Access to mixed in method straight after its been mixedin???

Greg Hauptmann wrote:

Can't I access methods directly after they have been mixed in?

In the code below I get an error at the marked location "undefined local variable or method `current_user' for ApplicationController:Class" even though I've already mixed in the variable into the class. Note that when I use "current_user.login" in another place, for example in an action in a specific controller, it works fine, but just not here in the ApplicationController directly after the mix in.

Can you spot why at all? Tks in advance.

============================================
class ApplicationController < ActionController::Base
  include ActiveRbacMixins::ApplicationControllerMixin
  u = current_user.login <=== ERROR OCCURS HERE
end

module ActiveRbacMixins
  module ApplicationControllerMixin
    def self.included(base)
      base.class_eval do
        protected
          def current_user
            return @active_rbac_user unless @active_rbac_user.nil?
            @active_rbac_user =
                    if session[:rbac_user_id].nil? then
                      ::AnonymousUser.instance
                    else
                      ::User.find(session[:rbac_user_id])
                    end
            return @active_rbac_user
          end
      end
    end
  end
end

current_user is an ApplicationController instance method, which
you can't use in the class context of a class definition.
Perhaps you want to put the setting of u (or @u) in a before_filter.

Tks - but I still don’t quite understand then why the following works say however:

PS. just did some more testing and have proved to myself that “current_user” (created by a mixin with the “class_eval” concept) can’t be accessed via a “before_filter”, however and can access it and see it find if I put it within a method. See code snippet below.

Can anyone explain why this occurs? Also how can I get access to this variable in a “before_filter” or directly within the superclass, as I dont’ want to have to try to put the same line of code in all the different actions :frowning:

class ContactsController < ApplicationController
before_filter { Suberb.current_user_gregs = current_user.login } <== “ERROR HERE”

def edit
Suberb.current_user_gregs = current_user.login <== ACTUALLY WORKS HERE ?

end
.
.
.
end

Greg H wrote:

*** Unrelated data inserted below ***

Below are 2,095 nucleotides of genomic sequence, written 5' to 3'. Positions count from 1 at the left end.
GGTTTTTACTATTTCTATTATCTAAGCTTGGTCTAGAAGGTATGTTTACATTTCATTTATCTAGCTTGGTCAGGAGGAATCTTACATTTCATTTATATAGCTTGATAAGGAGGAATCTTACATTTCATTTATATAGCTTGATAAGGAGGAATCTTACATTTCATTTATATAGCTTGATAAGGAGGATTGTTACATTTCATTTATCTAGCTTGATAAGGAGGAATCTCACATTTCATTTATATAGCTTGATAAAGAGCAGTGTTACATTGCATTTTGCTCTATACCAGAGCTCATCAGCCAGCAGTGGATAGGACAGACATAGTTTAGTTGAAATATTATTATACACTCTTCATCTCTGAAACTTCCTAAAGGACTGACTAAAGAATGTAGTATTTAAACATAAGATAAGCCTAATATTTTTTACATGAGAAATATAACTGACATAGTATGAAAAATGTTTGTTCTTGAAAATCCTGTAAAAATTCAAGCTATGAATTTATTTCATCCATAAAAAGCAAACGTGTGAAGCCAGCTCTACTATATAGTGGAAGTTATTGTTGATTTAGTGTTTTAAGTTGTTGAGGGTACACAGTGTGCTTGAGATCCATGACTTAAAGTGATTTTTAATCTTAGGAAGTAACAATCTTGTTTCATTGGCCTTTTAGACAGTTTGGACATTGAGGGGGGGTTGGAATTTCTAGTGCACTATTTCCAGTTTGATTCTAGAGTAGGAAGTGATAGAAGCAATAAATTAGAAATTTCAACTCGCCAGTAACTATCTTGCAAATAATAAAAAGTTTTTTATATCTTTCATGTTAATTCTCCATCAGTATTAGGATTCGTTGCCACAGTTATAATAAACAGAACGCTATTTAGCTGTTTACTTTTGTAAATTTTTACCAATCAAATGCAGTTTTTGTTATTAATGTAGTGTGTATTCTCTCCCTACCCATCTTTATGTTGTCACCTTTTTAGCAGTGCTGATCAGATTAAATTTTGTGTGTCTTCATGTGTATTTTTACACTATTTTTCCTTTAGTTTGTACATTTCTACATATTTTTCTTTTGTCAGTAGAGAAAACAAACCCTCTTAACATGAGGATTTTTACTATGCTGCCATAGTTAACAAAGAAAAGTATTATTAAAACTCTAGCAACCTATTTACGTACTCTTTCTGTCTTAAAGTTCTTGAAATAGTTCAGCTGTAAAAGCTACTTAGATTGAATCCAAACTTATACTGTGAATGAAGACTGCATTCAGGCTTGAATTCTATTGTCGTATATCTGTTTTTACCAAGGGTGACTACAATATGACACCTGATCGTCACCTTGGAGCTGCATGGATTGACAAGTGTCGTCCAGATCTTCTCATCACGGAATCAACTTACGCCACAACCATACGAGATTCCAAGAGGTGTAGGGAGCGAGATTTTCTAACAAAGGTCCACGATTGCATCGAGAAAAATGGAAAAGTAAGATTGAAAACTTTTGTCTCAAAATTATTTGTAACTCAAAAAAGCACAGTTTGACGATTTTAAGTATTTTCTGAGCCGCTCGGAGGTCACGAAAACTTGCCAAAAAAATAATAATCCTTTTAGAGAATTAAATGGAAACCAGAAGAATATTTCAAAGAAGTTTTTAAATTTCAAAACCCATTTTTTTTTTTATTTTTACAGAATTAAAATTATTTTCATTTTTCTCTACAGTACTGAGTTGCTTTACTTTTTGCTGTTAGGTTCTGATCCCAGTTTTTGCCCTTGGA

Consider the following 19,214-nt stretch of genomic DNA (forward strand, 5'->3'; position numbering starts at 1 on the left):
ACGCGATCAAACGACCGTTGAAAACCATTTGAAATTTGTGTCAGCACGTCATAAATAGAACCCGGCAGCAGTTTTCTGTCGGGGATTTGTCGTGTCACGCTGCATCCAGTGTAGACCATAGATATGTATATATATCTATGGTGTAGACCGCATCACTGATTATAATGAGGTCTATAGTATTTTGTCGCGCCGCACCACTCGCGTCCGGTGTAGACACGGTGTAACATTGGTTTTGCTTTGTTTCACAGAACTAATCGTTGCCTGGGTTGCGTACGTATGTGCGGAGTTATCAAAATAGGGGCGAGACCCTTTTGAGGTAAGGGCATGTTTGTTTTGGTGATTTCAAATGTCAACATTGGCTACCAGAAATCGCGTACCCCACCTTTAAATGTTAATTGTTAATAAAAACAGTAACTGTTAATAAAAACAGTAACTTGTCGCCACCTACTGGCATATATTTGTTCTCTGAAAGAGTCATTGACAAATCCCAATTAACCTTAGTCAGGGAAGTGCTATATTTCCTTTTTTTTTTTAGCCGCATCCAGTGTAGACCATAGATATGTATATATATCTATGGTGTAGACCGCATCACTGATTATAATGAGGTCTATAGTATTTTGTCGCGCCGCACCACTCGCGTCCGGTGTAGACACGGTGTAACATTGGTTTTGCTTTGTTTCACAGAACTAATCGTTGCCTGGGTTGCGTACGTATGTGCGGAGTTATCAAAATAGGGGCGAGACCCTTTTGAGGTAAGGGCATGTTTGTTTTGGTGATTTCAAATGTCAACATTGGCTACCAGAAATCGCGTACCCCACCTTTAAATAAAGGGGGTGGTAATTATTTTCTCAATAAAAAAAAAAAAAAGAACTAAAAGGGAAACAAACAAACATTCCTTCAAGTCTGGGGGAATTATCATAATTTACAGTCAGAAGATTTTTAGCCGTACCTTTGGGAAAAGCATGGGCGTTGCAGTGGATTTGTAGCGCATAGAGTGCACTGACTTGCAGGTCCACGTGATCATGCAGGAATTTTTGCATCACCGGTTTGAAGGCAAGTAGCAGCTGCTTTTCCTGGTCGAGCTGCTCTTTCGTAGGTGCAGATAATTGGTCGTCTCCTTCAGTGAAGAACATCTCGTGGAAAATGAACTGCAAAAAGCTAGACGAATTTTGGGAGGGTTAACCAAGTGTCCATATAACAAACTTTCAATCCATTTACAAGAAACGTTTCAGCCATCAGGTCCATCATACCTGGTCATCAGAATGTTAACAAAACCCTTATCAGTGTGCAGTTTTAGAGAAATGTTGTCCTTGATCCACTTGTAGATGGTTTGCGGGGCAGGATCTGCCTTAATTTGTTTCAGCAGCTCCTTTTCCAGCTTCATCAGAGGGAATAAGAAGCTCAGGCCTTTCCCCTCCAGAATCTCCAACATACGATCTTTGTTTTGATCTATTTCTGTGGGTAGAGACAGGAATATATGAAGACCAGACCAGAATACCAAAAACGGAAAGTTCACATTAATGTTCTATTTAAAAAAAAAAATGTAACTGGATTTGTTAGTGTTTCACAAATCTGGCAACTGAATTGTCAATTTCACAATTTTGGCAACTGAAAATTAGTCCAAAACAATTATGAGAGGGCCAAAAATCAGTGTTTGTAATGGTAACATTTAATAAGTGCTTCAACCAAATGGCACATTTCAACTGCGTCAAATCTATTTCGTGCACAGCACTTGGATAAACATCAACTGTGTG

PS. just did some more testing and have proved to myself that "current_user" (created by a mixin with the "class_eval" concept) can't be accessed via a "before_filter", however and can access it and see it find if I put it within a method. See code snippet below.

Can anyone explain why this occurs? Also how can I get access to this variable in a "before_filter" or directly within the superclass, as I dont' want to have to try to put the same line of code in all the different actions :frowning:

class ContactsController < ApplicationController
    before_filter { Suberb.current_user_gregs = current_user.login } <== "ERROR HERE"

If you write a filter as block you have to use a controller parameter
in order to access current controller instance methods.

   before_filter { |c| Suberb.current_user_gregs = c.current_user.login }

  def edit
    Suberb.current_user_gregs = current_user.login <== ACTUALLY WORKS HERE ?
  end

Yes, edit is a controller instance method that has access to
current_user, another controller instance method.

You can now write:

   before_filter :edit

Greg H wrote:

Tks - but I still don't quite understand then why the following works say however:

=====
    include ActiveRbacMixins::ApplicationControllerMixin
    @a = 1
    @b = @a <=== WORKS
    u = current_user.login <=== DOESN'T WORK

You are in a class not an instance context here, so you
can't access the current_user instance method.

Instance variables are normally associated with an
instance of a class object, being initialized in the
class' initialize method. But, as you have done, they can
also be defined in the class context of a class definition.
In this case the variables are like double-@ class variables,
but are local to the class, and not accessible by descendent
classes. e.g:

  class A
           @a = 1
           @@a = 2
           def A.d
             p @a
             p @@a
           end
         end

         class B < A
         end

A.d prints

1
2

While B.d prints

nil
2

I thought conceptually that the "include" along with the mixin'ed method of " base.class_eval do" was effectively injecting "current_user" into the class so that it would be effectively equivalent to the "@a" variable? Like the "@a=1" line seems to get run?

class_eval injects its receiver as self. Here the receiver is base, which
is ApplicationController. Inside the class_eval block the current_user
method has been defined as "def current_user", not "def self.current_user",
so when the module is included current_user becomes an ApplicationController
instance method.

It may have been done for some other reason, but in the way you're
including the module there was no need to define self.included and
use class_eval. All that needed to be done was to def the current_user
method inside the mixin module.

thanks Mark